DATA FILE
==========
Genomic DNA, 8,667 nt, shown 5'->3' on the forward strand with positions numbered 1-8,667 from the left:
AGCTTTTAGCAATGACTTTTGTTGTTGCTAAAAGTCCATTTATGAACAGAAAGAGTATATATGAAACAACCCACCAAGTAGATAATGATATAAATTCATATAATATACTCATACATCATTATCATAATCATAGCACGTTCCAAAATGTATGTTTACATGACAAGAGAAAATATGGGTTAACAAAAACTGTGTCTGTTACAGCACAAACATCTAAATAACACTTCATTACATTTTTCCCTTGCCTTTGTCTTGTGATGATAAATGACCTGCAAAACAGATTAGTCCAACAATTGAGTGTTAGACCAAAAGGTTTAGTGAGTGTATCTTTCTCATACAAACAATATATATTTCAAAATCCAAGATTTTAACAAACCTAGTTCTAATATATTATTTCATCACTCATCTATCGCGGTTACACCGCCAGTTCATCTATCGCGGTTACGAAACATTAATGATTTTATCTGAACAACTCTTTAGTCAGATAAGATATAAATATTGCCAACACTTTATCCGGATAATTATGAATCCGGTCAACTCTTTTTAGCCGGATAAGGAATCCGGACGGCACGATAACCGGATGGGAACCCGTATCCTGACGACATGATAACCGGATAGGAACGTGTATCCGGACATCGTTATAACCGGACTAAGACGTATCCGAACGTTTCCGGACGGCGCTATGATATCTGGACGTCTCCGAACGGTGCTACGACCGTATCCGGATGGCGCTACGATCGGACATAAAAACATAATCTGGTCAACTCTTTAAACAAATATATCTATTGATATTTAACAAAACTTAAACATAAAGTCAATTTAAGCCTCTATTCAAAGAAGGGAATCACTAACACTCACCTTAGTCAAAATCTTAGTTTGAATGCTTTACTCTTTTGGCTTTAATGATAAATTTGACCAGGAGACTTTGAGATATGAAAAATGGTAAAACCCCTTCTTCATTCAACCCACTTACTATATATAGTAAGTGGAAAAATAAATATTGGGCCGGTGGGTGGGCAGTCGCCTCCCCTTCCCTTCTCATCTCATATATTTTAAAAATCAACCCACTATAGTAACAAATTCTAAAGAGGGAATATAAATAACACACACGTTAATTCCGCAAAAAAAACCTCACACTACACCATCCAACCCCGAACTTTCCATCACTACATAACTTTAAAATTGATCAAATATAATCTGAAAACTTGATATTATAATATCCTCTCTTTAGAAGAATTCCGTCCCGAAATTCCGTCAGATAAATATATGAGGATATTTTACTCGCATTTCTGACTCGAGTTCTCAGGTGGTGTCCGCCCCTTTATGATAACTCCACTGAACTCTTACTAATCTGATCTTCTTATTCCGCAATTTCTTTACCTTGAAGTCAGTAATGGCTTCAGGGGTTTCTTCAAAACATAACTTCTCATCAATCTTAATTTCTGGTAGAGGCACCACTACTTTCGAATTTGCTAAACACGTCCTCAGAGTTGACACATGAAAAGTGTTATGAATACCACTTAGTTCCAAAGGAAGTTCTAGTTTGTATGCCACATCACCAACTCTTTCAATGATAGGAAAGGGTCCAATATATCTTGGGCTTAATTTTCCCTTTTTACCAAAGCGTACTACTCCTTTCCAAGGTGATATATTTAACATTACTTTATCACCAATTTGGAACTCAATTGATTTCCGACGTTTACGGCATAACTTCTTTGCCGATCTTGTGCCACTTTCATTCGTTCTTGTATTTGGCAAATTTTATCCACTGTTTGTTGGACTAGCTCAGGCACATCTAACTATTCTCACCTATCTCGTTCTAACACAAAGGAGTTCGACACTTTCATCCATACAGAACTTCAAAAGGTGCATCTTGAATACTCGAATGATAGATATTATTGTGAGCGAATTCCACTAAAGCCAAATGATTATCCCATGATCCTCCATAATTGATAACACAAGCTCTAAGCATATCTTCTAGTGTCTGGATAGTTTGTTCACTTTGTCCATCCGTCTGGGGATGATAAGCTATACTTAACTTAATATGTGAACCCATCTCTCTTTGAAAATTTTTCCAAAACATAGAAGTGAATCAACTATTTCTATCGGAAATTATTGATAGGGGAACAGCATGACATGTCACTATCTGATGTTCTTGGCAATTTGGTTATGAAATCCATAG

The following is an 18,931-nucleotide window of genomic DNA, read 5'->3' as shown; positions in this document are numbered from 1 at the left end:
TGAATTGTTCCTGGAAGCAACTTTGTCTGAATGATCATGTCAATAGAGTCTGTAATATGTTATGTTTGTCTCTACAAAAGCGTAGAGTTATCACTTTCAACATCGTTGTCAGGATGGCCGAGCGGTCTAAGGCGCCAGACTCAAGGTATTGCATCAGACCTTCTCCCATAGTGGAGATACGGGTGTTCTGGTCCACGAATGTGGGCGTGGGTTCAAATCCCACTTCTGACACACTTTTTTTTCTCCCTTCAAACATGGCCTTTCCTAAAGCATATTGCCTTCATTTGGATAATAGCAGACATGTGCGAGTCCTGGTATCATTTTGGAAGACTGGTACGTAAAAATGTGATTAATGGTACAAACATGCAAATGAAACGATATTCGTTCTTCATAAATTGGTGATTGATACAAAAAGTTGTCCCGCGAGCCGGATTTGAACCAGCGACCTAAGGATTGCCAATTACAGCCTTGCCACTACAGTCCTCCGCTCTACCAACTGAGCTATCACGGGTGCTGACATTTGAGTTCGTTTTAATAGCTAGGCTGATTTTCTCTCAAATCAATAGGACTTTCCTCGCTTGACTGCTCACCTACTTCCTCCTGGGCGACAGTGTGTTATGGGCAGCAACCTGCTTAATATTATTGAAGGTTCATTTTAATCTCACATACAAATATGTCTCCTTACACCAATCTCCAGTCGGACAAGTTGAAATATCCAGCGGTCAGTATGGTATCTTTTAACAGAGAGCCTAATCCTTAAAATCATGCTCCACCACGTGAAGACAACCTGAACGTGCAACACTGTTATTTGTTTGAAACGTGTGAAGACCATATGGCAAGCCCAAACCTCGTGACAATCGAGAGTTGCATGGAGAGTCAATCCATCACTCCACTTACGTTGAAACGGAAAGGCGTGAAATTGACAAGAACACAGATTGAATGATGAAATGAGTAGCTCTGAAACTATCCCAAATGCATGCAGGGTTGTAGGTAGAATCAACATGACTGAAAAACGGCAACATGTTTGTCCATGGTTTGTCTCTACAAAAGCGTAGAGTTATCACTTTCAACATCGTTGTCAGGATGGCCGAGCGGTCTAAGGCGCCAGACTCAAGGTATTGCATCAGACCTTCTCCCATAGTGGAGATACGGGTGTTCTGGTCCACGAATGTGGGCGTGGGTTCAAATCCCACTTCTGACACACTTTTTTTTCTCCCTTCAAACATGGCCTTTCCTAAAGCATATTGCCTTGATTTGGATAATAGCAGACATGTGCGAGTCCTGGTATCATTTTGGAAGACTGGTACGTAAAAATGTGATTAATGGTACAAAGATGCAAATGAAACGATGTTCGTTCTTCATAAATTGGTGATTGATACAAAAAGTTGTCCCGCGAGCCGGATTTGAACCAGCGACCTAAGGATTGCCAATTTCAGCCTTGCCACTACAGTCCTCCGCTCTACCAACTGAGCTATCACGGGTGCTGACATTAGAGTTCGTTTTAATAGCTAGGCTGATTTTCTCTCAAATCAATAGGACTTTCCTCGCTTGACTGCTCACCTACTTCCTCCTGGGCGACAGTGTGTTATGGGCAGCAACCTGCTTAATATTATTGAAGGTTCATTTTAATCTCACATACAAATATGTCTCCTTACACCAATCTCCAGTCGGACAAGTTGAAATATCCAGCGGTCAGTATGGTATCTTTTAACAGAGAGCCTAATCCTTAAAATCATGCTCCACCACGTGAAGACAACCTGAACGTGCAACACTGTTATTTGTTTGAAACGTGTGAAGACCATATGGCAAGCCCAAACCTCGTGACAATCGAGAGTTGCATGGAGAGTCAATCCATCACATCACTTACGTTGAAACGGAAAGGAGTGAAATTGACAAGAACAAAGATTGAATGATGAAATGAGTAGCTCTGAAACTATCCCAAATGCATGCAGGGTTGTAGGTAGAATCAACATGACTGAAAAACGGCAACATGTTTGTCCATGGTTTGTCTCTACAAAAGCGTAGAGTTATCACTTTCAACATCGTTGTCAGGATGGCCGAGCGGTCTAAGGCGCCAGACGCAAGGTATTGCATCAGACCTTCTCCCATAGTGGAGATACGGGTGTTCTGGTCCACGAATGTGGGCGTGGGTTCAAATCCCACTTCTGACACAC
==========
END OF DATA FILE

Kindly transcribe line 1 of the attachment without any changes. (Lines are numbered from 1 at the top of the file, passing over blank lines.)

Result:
Genomic DNA, 8,667 nt, shown 5'->3' on the forward strand with positions numbered 1-8,667 from the left: